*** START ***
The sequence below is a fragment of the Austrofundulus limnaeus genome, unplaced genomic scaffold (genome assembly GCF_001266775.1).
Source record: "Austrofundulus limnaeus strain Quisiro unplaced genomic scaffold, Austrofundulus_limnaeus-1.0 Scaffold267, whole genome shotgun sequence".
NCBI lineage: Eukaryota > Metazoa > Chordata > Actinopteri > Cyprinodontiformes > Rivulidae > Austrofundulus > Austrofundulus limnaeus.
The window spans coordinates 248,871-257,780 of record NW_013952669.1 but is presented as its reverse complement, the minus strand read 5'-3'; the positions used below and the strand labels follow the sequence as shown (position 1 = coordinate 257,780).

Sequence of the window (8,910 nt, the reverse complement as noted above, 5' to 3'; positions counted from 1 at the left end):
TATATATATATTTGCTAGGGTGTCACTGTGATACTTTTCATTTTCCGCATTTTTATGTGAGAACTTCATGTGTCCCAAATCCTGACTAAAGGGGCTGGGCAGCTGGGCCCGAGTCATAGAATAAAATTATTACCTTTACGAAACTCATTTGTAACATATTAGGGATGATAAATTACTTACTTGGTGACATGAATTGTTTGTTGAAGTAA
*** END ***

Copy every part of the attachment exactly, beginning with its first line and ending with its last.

The sequence below is a fragment of the Austrofundulus limnaeus genome, unplaced genomic scaffold (genome assembly GCF_001266775.1).
Source record: "Austrofundulus limnaeus strain Quisiro unplaced genomic scaffold, Austrofundulus_limnaeus-1.0 Scaffold267, whole genome shotgun sequence".
NCBI lineage: Eukaryota > Metazoa > Chordata > Actinopteri > Cyprinodontiformes > Rivulidae > Austrofundulus > Austrofundulus limnaeus.
The window spans coordinates 248,871-257,780 of record NW_013952669.1 but is presented as its reverse complement, the minus strand read 5'-3'; the positions used below and the strand labels follow the sequence as shown (position 1 = coordinate 257,780).

Sequence of the window (8,910 nt, the reverse complement as noted above, 5' to 3'; positions counted from 1 at the left end):
TATATATATATTTGCTAGGGTGTCACTGTGATACTTTTCATTTTCCGCATTTTTATGTGAGAACTTCATGTGTCCCAAATCCTGACTAAAGGGGCTGGGCAGCTGGGCCCGAGTCATAGAATAAAATTATTACCTTTACGAAACTCATTTGTAACATATTAGGGATGATAAATTACTTACTTGGTGACATGAATTGTTTGTTGAAGTAA